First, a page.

Maybe Bernie Sanders will win the Democratic primary, but that brings other problems. His young supporters love him, but just how willing will mainstream America be to vote for an atheist socialist Jew (which is exactly how Republican propaganda will describe him, when they turn their well-funded attacks on him)?

The GOP propaganda machine has attacked Hillary Clinton nonstop for two decades now, and she has the scars to prove it. But they haven't even started on Bernie Sanders yet. Mud-slinging does work, you know. That's why they do it.

This is a frightening election. Donald Trump has done that much, at least. Ted Cruz would be at least as bad as president - probably even worse - but he wouldn't worry me nearly as much as a candidate. Even Republicans can't stand Ted Cruz, and he's such an extremist that I can't see him winning a general election.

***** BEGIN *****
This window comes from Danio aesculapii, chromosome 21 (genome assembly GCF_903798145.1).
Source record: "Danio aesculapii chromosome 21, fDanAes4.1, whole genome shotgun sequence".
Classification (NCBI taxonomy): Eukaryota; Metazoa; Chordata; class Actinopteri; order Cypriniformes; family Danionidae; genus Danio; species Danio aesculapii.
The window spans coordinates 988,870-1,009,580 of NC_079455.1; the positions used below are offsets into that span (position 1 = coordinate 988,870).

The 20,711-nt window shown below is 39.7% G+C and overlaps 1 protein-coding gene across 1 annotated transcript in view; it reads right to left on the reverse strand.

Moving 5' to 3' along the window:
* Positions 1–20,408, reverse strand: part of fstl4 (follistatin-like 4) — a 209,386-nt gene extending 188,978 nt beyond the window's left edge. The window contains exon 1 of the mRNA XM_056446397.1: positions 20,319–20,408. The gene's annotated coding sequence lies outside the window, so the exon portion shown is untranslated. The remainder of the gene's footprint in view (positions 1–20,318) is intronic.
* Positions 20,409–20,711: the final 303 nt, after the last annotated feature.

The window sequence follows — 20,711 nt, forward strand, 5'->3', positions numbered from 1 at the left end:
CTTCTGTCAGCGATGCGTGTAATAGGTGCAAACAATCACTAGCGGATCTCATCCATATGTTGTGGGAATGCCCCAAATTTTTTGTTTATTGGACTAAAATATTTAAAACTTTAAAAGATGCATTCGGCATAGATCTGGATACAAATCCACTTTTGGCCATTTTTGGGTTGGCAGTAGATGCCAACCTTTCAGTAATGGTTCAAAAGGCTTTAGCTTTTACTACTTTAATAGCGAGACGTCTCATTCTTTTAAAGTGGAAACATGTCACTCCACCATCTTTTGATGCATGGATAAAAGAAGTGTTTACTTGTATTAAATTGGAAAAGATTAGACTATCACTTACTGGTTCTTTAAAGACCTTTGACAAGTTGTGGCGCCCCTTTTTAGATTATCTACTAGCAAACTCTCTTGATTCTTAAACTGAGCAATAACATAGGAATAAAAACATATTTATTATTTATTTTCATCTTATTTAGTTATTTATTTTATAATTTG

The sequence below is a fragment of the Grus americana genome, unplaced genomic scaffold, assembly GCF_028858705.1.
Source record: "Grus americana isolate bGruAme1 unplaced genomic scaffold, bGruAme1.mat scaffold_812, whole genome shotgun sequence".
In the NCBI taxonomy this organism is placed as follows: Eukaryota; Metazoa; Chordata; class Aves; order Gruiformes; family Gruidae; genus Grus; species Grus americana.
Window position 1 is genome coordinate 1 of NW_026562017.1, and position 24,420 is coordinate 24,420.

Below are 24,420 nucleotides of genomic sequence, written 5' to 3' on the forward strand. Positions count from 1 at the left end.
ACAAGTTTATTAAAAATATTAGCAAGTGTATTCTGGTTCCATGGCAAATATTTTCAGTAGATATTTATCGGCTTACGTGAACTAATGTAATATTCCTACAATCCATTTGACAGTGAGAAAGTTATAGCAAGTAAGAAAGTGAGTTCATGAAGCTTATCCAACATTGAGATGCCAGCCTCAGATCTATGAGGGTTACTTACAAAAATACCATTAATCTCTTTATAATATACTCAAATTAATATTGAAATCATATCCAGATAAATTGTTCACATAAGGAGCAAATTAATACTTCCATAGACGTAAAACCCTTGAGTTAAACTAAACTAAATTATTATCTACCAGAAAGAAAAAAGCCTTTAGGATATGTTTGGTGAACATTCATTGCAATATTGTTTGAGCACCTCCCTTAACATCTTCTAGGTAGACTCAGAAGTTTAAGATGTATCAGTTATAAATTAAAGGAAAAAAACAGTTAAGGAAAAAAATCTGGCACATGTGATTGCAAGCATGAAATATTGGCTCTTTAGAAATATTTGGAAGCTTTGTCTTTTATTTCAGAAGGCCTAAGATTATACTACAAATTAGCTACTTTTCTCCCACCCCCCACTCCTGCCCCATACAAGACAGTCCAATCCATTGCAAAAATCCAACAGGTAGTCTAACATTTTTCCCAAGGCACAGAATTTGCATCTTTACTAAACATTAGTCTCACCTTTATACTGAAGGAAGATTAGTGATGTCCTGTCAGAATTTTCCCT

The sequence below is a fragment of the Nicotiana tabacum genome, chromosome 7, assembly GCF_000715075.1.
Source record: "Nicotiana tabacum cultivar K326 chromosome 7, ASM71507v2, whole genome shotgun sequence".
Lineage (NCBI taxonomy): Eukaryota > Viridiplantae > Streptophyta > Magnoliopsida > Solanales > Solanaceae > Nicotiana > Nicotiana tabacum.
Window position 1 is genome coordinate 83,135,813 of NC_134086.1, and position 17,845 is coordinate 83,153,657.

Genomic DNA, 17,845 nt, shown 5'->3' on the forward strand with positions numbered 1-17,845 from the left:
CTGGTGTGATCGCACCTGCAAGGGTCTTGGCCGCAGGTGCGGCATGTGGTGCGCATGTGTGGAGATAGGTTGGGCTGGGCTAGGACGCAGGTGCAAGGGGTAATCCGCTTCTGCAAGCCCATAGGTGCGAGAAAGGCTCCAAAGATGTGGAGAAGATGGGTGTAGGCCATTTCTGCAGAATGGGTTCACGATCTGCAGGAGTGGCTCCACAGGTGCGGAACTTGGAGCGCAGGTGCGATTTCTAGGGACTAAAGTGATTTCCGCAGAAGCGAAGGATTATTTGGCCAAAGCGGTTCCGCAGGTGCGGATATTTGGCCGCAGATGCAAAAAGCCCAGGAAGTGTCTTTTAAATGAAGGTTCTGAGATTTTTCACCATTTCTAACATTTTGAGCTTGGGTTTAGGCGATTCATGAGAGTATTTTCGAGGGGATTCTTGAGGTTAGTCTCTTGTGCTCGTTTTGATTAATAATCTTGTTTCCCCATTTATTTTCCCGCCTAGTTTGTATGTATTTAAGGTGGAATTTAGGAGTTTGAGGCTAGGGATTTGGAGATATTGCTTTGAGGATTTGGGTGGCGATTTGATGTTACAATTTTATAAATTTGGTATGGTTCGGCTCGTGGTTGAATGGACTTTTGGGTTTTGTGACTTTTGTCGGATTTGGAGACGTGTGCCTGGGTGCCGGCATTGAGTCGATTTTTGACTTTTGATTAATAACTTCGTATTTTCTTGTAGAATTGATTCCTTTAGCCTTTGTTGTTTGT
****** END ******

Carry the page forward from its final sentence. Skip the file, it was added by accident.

Donald Trump is a clown, a bigot, and a fascist. He should be a complete joke. But,... we've stopped laughing, haven't we? If Republicans aren't willing to stop him - and they certainly haven't limited themselves to anything else in their desire for political power - America could be back in the 1930s again. Only on the wrong side, this time.

2 comments:

Mary said...

Another fantastic and impactful post! Why aren't you writing for a newspaper or a popular magazine on their editorial board? You have it down pat on why Trump is popular. You are missing the boat with few followers here. You have much talent and are an excellent writer.

WCG said...

Heh, heh. Mary, you've just become my favorite commenter! :)

Seriously, thanks for the praise, but I know my limitations (not to mention my lack of ambition).